During Hurricane Harvey, my “Steps to Working an NFIP Flood Loss”™ took its first big test. The whole system worked like an operating computer without any viruses. Every claim I processed went through without any errors reported as of this writing. No lawsuits were filed. And while I had a few policyholders inquire about RAPs, I explained to them the item in question was not a covered item. Not only did it pass the test for me, but another adjuster had success. The only time they had issues is when they strayed from the Steps program.

One may be thinking, “What does this have to do with soneone being granted the title ‘certified’ or ‘authorized’ adjuster by NFIP?” Anyone who works a FEMA/NFIP flood loss is only “authorized.” So who gives the “certification”?

While my colleagues and I have worked flood claims for the majority of the Write Your Own Flood Insurance Companies (WYO), they did not “certify” me or any of my colleagues. The likes of Allstate Insurance Company, Wright National Flood Insurance Company, USAA General Indemnity Company, Selective Insurance Company of America, Farmers Insurance Group, Banker Insurance Group, and many more have not come out with any form of flood adjuster certification program. But I have approached them with the Steps program, the product they have already accepted as a completed claims package, and they have paid the policyholders.

The independent adjusting firms for which my colleagues and I have worked have not provided any type of certification. I will say that we did receive certificates just like the hundreds of other adjusters who have attended training courses. But a certificate does not “certify” me or anyone as a flood adjuster. Just because you sit through an eight-hour training course definitely does not “qualify” you as a flood adjuster.

When I Google, “Who should I get my flood adjuster certification from,” guess who is at the top? FEMA! The bottom line is this: FEMA attached the word “certification” in their SEO and SMO because that is what most people type when trying to find out how to obtain their FCN card. The FEMA application to apply for the FCN actually reads, “ADJUSTER REGISTRATION APPLICATION.”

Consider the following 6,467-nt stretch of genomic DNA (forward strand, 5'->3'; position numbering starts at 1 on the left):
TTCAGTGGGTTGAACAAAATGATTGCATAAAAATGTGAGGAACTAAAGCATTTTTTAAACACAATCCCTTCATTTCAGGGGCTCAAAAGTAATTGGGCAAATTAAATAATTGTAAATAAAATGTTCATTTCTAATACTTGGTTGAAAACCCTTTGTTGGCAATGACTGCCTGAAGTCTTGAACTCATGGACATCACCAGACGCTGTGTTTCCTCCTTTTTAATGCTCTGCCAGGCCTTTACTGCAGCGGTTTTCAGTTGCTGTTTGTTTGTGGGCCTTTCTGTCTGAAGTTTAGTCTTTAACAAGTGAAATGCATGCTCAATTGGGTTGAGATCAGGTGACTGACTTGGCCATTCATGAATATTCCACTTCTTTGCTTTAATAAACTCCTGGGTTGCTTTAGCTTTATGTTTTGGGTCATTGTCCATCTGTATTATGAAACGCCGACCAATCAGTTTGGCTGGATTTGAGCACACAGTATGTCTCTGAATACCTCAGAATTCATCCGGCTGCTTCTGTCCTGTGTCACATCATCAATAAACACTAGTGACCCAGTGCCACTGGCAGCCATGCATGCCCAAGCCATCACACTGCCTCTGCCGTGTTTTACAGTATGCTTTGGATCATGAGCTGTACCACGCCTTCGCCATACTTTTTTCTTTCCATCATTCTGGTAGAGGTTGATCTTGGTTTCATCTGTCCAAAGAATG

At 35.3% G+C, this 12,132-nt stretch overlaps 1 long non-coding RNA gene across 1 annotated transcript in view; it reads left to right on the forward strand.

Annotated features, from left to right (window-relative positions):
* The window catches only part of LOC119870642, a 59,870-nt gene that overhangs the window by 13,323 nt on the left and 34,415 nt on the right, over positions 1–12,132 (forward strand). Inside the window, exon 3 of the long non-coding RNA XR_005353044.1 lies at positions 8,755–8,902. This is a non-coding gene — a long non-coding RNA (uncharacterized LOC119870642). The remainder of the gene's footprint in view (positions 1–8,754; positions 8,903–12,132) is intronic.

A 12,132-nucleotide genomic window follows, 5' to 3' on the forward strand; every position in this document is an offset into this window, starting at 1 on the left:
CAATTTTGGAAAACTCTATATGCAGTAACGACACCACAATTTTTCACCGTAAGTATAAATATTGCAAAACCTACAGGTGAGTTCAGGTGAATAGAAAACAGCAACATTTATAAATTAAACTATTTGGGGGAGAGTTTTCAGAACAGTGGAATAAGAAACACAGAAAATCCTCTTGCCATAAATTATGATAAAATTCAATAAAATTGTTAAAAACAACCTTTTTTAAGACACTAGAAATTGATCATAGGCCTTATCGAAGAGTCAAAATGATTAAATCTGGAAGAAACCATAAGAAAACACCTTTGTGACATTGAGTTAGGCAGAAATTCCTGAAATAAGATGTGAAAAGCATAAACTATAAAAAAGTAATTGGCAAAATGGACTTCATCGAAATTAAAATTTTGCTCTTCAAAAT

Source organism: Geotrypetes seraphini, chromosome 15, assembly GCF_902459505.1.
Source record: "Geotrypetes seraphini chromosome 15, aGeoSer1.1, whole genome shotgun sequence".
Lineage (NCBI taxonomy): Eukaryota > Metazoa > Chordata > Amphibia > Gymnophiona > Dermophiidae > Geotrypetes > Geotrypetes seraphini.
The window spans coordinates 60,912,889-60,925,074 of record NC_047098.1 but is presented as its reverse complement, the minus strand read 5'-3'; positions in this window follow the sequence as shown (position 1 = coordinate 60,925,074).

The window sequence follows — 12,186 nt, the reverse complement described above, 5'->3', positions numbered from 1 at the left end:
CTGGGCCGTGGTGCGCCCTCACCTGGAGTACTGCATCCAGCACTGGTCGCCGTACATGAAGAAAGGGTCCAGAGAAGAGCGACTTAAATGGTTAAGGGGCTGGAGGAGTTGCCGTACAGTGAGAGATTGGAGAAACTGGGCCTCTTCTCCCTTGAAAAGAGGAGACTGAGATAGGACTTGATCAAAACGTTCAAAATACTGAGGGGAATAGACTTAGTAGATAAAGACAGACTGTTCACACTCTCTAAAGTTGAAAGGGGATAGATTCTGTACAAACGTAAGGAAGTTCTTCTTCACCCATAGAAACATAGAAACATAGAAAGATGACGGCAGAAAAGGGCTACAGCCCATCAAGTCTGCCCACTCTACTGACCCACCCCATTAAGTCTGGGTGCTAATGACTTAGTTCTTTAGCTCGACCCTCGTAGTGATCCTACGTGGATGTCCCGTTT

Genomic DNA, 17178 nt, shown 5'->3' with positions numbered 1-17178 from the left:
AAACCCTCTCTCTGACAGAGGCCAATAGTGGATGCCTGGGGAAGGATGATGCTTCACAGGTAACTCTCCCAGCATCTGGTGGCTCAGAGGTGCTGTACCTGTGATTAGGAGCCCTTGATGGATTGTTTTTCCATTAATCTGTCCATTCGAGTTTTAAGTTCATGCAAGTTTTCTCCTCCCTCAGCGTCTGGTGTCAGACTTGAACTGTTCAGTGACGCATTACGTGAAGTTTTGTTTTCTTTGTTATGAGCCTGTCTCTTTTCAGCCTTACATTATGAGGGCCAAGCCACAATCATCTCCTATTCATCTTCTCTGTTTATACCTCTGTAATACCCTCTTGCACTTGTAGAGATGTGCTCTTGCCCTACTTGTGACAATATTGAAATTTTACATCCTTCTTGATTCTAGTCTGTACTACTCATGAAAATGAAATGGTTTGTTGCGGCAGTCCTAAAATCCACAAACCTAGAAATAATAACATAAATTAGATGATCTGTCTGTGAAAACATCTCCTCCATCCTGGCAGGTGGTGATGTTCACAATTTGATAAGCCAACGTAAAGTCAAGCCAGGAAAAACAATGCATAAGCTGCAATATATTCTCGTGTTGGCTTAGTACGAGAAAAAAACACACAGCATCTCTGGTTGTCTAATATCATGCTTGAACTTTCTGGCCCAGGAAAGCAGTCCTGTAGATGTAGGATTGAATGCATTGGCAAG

So where do you obtain a certification as a flood adjuster? Bullseye Training and NFIP Flood Boot Camp™ is where you can receive a designation as a “certified flood adjuster.” This designation has three steps. Details of the Steps program are outlined on our website at nfipfloodbootcamp.com. You can also find other flood adjuster tools that will help you become a professional flood adjuster.

Now that you know that FEMA and WYOs do not provide any type of certification of flood adjusters, there is still the question, “What will certification do for me as a flood adjuster?” As the industry continues to evolve with new best practices, artificial intelligence (AI), augmented reality (RA), ways to reduce the cycle time of the claim, and continued push to keep the claims experience high, obtaining a certification can help. Think of it as the Hagg Certification of wind and hail.

If you want to start a new career as a flood adjuster, or you’re an existing adjuster who wants to become a flood adjuster, you need to know that FEMA expects you to have “specialized knowledge” about the National Flood Insurance Program (NFIP). Becoming a Certified Flood Adjuster through the Bullseye Training at NFIPfloodbootcamp.com comes with a Money Back Guarantee!

As a flood adjuster, you are only “AUTHORIZED!”

By Robert Ballard ANFI, CFGA, CGA, CPLA